About a month ago I encountered an unusual landing during a flight from Bangkok to Krabi airport. We were flying Boeing 737.

We took off 30 minutes late. Our flight should've taken 90 minutes but it actually took less than 70 minutes so we arrived almost on time.

The seatbelt sign turned on around the 60th minute while we were still probably in 10000 meters (I don't know the cruising altitude for sure). The whole landing took less than 10 minutes. I guess the landing gear was deployed at around 6000 meters which seemed unusually high to me. The pilot also performed several rather sharp roll maneuvers and at one point he broke his descend and even entered a rather sharp climb. All this with landing gear out. I have to say that many passengers were quite terrified at the moment. The landing itself was hard but not that much.

I have been wondering if it was a common maneuver (to decrease speed perhaps?) and would be interested to learn more about it. Does it have something to do with the flight speedup? How is it even possible to be so much faster on such a short flight?

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    $\begingroup$ Passenger descriptions of altitude, speed, bank angle, and configuration are notoriously unreliable from inside the cabin, even among experienced pilots. I'm sure your flight was normal. $\endgroup$
    – abelenky
    Commented Mar 1, 2016 at 16:03
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    $\begingroup$ If you provide date and flight number maybe we can dig up more things for you. And relating flight schedule aviation.stackexchange.com/questions/23899/… $\endgroup$
    – vasin1987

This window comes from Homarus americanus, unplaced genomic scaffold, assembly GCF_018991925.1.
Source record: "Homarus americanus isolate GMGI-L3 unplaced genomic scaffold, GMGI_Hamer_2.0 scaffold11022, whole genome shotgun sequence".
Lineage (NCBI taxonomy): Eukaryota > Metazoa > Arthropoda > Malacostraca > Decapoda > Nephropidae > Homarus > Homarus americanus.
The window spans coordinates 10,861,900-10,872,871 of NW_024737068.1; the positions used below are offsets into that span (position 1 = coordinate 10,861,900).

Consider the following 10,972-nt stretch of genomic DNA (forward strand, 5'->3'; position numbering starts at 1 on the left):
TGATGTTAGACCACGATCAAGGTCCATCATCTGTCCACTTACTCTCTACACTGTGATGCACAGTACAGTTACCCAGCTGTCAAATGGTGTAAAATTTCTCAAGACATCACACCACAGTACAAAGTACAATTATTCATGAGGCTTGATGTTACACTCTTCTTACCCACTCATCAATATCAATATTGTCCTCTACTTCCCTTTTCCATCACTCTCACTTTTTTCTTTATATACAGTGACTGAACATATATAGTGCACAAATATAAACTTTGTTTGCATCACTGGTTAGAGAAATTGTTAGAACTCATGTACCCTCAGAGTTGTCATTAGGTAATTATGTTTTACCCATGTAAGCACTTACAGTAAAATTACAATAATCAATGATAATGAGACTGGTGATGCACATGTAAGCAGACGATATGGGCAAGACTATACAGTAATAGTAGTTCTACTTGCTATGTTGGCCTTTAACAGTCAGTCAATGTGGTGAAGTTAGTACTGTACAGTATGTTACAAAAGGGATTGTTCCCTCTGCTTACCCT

Commented Mar 1, 2016 at 16:18
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    $\begingroup$ flightradar24.com/data/flights/sl8574/#8e80428 this route seems to always depart late and arrive on time. $\endgroup$
    – vasin1987
    Commented Mar 1, 2016 at 17:01
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    $\begingroup$ I guess the landing gear was deployed - how do you know? $\endgroup$
    – Simon
    Commented Mar 1, 2016 at 17:26
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    $\begingroup$ descent started the aircraft never climbed. Your senses were fooling you. $\endgroup$
    – TomMcW
    Commented Mar 1, 2016 at 19:20

1 Answer 1


Why do you think the flight "should" take 90 minutes?
You really mean it was listed for 90 minutes on the schedule.
Airlines almost always pad their scheduled times so that their on-time arrivals stats are favorable, and to account for normally expected delays.

Scheduled time is also typically measured "gate-to-gate", while most passengers only observe the flight-time (takeoff-to-landing)

I see the distance is 350 miles, and would probably take a 737 about 60 minutes of actual flight time. So I don't think your flight was speeding or otherwise behaving abnormally.


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